The irony of the ash-smudged selfie.

The irony of the ash-smudged selfie.

This year it seems to have reached the tipping point.  More and more of my friends are posting about Lent on social media.  Ash-smudged selfies popped up nearly every time I refreshed my feeds yesterday.  People are sharing with the world what they are giving up for Lent.  And few of them are Catholic or even Anglican in their beliefs.  Even those within the Reformed tradition are getting involved, sometimes explicitly, sometimes in the form of a project like Tim Challies’ “31 Days of Purity“.

Redeeming the Traditions?

I must be living in the proverbial cave, since I can’t seem to figure out why this kind of thing is becoming popular.  Is it the pendulum swing away from the so-called YRR movement by those who are tired of doctrine and want a religious experience instead? Is it the trajectory of people who were “reformed” because it was popular and liked the traditional, creedal feel of the movement and so have carried it farther to include Catholic traditions? Is it a spinoff of the “redeeming the culture” people who are now “redeeming the Traditions” – reading new biblical meaning into old Church rituals?

Spurgeon Speaks

I don’t know how this came to be a trend, but I am concerned about its ultimate impact. Spurgeon would be concerned too.  Here’s what he said about this sort of thing in 1862:

I shall not detain you longer upon this point when I have said another word. Though this is a Protestant land it is beyond all question that there are some Popish enough to perform great religious acts by way of merit! What a goodly row of almshouses was erected by that miserly old grinder of the poor as an atonement for his hoarding propensities! What a splendid donation to that hospital! A very proper thing, indeed , but the person who left it never gave a farthing to a beggar in his life! And he would not have given it now, only he could not take it with him, and so he has left it as an atonement for sin! Sometimes persons think that the doing of some outrageous religious act will take them to Heaven; frequenting Church prayers twice a day, fasting during Lent, decorating the altar with needlework, putting stained glass in the window, giving a new organ or such like. At the suggestion of their priest they do many such things, and thus they go on working like blind asses at a mill, from morning to night, and make as much real progress. Do I address any such persons here? I do not find fault with you for what you do, but I do find fault with you for why you are doing it! If you dream that you are saving yourselves, remember that your acts are selfish acts, and that there is nothing good in them. They may be good things in themselves, but as they are done not unto God, but evidently with a view to your own welfare, they are done to yourselves, and He will not, therefore, accept them. Let there be never such splendid deeds of alms- giving, never such marvelous mortifications of the flesh, never such devout attendance at daily prayer—they avail nothing before God—when they proceed from a self-righteous heart. Away with them! Away with them all! They are dross and dung before the Most High, if you bring them to Him with a view of purchasing salvation. No, you must have done with these, and trust in Jesus only. When a man can say, “I am saved. Christ is mine”—then he can serve God acceptably, and his deeds shall be received through Christ Jesus.[1]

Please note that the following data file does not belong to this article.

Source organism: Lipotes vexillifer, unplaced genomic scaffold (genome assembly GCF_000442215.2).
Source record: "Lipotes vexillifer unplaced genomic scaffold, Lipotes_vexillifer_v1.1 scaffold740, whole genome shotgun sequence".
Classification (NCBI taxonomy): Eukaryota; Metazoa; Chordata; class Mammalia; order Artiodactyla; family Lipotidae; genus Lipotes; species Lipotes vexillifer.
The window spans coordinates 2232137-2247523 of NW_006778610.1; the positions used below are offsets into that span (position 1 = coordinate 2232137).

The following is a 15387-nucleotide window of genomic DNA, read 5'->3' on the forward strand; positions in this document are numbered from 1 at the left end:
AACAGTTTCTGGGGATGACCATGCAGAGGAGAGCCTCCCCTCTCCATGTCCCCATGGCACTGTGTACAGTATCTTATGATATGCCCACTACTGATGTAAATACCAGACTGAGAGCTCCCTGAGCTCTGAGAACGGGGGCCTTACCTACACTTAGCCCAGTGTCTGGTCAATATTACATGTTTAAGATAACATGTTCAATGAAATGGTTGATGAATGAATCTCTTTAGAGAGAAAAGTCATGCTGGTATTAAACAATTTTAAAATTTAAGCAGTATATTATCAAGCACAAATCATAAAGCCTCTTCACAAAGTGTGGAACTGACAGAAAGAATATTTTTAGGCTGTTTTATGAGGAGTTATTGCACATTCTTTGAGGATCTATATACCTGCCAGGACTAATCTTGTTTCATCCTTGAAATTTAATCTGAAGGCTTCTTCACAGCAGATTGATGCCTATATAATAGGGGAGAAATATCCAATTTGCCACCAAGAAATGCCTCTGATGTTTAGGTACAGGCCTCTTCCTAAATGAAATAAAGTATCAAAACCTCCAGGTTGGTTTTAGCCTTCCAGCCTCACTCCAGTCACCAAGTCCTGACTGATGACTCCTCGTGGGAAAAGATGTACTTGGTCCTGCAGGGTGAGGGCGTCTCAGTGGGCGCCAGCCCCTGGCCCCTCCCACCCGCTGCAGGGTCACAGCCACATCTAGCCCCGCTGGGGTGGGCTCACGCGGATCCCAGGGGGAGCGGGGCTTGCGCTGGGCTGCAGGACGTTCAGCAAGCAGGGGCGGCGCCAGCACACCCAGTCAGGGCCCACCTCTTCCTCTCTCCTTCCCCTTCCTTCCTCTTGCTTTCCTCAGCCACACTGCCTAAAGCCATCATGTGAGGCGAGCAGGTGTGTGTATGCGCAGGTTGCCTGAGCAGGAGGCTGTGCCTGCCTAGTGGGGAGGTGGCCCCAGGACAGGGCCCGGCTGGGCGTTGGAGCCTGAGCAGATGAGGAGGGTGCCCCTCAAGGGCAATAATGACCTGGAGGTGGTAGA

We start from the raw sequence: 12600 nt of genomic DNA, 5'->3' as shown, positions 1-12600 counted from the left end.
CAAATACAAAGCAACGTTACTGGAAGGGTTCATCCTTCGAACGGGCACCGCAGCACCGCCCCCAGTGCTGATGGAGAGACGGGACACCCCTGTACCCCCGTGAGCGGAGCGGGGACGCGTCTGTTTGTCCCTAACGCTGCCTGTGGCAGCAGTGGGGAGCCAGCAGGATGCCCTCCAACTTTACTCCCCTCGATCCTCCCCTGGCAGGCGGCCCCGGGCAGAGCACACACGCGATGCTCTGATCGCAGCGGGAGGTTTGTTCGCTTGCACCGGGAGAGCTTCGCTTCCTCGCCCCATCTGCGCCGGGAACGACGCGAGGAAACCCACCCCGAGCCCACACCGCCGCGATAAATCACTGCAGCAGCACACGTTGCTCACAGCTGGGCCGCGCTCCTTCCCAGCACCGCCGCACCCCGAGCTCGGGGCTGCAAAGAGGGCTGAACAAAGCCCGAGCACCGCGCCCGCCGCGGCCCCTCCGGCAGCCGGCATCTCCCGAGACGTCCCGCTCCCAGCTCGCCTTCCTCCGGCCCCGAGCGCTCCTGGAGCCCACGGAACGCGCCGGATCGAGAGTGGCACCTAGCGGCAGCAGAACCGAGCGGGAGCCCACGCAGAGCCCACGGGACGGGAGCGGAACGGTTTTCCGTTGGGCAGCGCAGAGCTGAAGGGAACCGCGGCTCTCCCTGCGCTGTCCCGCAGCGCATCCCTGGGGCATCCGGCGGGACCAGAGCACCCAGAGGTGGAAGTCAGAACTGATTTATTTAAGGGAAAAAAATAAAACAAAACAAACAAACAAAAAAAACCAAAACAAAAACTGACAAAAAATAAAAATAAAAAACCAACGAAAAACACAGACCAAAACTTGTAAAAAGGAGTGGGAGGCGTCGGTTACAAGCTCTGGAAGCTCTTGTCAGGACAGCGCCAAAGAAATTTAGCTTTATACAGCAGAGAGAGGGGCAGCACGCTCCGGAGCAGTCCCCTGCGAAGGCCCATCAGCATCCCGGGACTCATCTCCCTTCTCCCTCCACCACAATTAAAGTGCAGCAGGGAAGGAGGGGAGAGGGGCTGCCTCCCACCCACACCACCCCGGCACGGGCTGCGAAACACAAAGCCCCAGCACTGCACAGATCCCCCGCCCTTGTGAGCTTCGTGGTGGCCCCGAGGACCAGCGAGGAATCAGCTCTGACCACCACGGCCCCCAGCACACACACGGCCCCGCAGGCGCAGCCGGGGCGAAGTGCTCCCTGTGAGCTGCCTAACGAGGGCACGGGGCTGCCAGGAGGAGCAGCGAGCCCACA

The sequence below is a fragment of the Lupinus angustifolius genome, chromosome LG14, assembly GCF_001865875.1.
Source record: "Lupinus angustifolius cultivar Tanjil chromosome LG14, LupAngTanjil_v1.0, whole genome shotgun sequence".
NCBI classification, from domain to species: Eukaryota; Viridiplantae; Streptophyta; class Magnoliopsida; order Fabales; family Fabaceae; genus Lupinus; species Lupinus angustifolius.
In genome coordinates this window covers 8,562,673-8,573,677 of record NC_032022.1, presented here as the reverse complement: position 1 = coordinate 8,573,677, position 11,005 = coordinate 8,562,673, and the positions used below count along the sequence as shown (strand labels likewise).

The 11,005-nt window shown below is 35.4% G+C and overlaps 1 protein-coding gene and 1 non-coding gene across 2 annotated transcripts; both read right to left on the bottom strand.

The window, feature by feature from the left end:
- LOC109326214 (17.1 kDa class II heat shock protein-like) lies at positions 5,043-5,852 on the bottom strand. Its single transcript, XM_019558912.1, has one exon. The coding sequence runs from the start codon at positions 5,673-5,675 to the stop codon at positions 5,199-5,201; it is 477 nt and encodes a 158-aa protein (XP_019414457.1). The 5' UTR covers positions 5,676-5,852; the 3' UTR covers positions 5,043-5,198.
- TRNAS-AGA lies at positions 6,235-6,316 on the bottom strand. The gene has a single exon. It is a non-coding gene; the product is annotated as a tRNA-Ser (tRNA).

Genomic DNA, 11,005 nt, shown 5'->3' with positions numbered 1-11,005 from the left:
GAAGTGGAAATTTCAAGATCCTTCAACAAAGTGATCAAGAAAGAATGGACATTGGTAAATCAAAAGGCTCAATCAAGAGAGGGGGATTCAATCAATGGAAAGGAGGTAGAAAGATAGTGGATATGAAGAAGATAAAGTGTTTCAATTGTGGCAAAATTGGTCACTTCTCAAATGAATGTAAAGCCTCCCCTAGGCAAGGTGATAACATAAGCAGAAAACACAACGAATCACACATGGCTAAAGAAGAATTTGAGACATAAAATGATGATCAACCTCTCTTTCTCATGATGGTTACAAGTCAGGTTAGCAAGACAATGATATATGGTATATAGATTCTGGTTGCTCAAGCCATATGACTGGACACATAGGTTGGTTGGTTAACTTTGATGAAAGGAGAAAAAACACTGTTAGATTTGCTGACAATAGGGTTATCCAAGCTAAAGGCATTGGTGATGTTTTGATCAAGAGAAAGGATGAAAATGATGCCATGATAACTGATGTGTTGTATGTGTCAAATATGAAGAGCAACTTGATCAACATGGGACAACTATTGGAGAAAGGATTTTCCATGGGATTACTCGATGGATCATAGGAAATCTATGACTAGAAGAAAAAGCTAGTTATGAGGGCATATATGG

Ritual is the Real Issue

I understand that the point of Lent is to give a structured opportunity to focus on eliminating distractions and focusing on God, but my concern is that it tends toward ritual and then works righteousness.  Though my Protestant friends would vehemently argue that they are not performing the rituals of Lent for merit, they are but one small step away.  The danger is that the next counter-reformation will be one that emphasizes form over substance and ritual over truth.

Similar to the use of images in worship, at first ritual might be considered an aid to proper focus in worship, but eventually it becomes idolatry, a replacement for true worship. Any act of worship can become a dead work, to be sure. The difference is that God prescribed certain elements of worship; rituals like those observed during Lent are man-made traditions.  They distract from what God prescribed. If it were just a personal time of prayer and repentance, that falls within God’s prescribed worship. But when you build a ritual out of it you’re already taking it one step away from a matter that is between you and God. That’s why Jesus said not to fast publicly:

And when you fast, don’t make it obvious, as the hypocrites do, for they try to look miserable and disheveled so people will admire them for their fasting. I tell you the truth, that is the only reward they will ever get. (Matthew 6:16 NLT)

Rituals create a subtle shift in emphasis from God to man. It seems to me that rituals are created in the first place because of their psychological effect. People feel good about doing rituals. We feel like we are focusing more on God. And it actually seems to help at first; then it becomes all about the experience.  That’s why very similar rites exist in almost every pagan religion. Ritual is by (human) nature self-centered.

I’m not judging anyone’s motives for observing Lent.  I appreciate those who put the emphasis on the heart.  I also believe the ritual of Lent is dangerous and unnecessary.

1. Charles Spurgeon. “God or Self – Which?” Volume 8, no. 438, 1862.